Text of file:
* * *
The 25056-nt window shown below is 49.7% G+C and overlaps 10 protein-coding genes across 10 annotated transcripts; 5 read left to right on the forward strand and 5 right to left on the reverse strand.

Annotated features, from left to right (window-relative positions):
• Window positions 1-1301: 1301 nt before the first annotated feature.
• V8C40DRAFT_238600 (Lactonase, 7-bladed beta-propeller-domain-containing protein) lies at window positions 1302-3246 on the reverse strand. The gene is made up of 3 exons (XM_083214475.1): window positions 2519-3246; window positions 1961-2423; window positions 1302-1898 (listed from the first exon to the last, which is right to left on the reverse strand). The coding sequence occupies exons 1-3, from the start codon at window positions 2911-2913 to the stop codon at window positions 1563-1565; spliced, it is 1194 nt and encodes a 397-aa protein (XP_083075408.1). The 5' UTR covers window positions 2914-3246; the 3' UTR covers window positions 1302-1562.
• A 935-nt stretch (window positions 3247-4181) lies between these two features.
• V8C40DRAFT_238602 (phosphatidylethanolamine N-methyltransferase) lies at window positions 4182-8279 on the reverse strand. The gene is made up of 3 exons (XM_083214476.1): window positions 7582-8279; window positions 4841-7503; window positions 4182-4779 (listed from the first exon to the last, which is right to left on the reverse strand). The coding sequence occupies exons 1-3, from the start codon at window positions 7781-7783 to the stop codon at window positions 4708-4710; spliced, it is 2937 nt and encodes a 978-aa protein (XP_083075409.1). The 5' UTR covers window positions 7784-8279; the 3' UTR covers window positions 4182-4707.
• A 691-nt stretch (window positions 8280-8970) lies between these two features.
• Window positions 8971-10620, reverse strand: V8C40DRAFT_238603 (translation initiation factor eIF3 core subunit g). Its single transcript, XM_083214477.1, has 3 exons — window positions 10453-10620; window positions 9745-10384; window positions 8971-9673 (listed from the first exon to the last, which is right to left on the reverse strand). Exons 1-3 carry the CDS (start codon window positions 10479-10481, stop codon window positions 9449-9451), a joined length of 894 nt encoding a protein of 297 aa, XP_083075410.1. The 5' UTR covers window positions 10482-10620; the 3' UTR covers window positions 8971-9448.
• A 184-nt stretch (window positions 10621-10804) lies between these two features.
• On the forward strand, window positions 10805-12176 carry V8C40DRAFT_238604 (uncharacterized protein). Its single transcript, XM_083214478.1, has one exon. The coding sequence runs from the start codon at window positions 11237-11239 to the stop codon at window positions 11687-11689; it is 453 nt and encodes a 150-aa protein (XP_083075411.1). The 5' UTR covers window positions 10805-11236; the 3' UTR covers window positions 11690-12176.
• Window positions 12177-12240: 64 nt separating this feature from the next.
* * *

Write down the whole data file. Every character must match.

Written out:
The 25056-nt window shown below is 49.7% G+C and overlaps 10 protein-coding genes across 10 annotated transcripts; 5 read left to right on the forward strand and 5 right to left on the reverse strand.

Annotated features, from left to right (window-relative positions):
• Window positions 1-1301: 1301 nt before the first annotated feature.
• V8C40DRAFT_238600 (Lactonase, 7-bladed beta-propeller-domain-containing protein) lies at window positions 1302-3246 on the reverse strand. The gene is made up of 3 exons (XM_083214475.1): window positions 2519-3246; window positions 1961-2423; window positions 1302-1898 (listed from the first exon to the last, which is right to left on the reverse strand). The coding sequence occupies exons 1-3, from the start codon at window positions 2911-2913 to the stop codon at window positions 1563-1565; spliced, it is 1194 nt and encodes a 397-aa protein (XP_083075408.1). The 5' UTR covers window positions 2914-3246; the 3' UTR covers window positions 1302-1562.
• A 935-nt stretch (window positions 3247-4181) lies between these two features.
• V8C40DRAFT_238602 (phosphatidylethanolamine N-methyltransferase) lies at window positions 4182-8279 on the reverse strand. The gene is made up of 3 exons (XM_083214476.1): window positions 7582-8279; window positions 4841-7503; window positions 4182-4779 (listed from the first exon to the last, which is right to left on the reverse strand). The coding sequence occupies exons 1-3, from the start codon at window positions 7781-7783 to the stop codon at window positions 4708-4710; spliced, it is 2937 nt and encodes a 978-aa protein (XP_083075409.1). The 5' UTR covers window positions 7784-8279; the 3' UTR covers window positions 4182-4707.
• A 691-nt stretch (window positions 8280-8970) lies between these two features.
• Window positions 8971-10620, reverse strand: V8C40DRAFT_238603 (translation initiation factor eIF3 core subunit g). Its single transcript, XM_083214477.1, has 3 exons — window positions 10453-10620; window positions 9745-10384; window positions 8971-9673 (listed from the first exon to the last, which is right to left on the reverse strand). Exons 1-3 carry the CDS (start codon window positions 10479-10481, stop codon window positions 9449-9451), a joined length of 894 nt encoding a protein of 297 aa, XP_083075410.1. The 5' UTR covers window positions 10482-10620; the 3' UTR covers window positions 8971-9448.
• A 184-nt stretch (window positions 10621-10804) lies between these two features.
• On the forward strand, window positions 10805-12176 carry V8C40DRAFT_238604 (uncharacterized protein). Its single transcript, XM_083214478.1, has one exon. The coding sequence runs from the start codon at window positions 11237-11239 to the stop codon at window positions 11687-11689; it is 453 nt and encodes a 150-aa protein (XP_083075411.1). The 5' UTR covers window positions 10805-11236; the 3' UTR covers window positions 11690-12176.
• Window positions 12177-12240: 64 nt separating this feature from the next.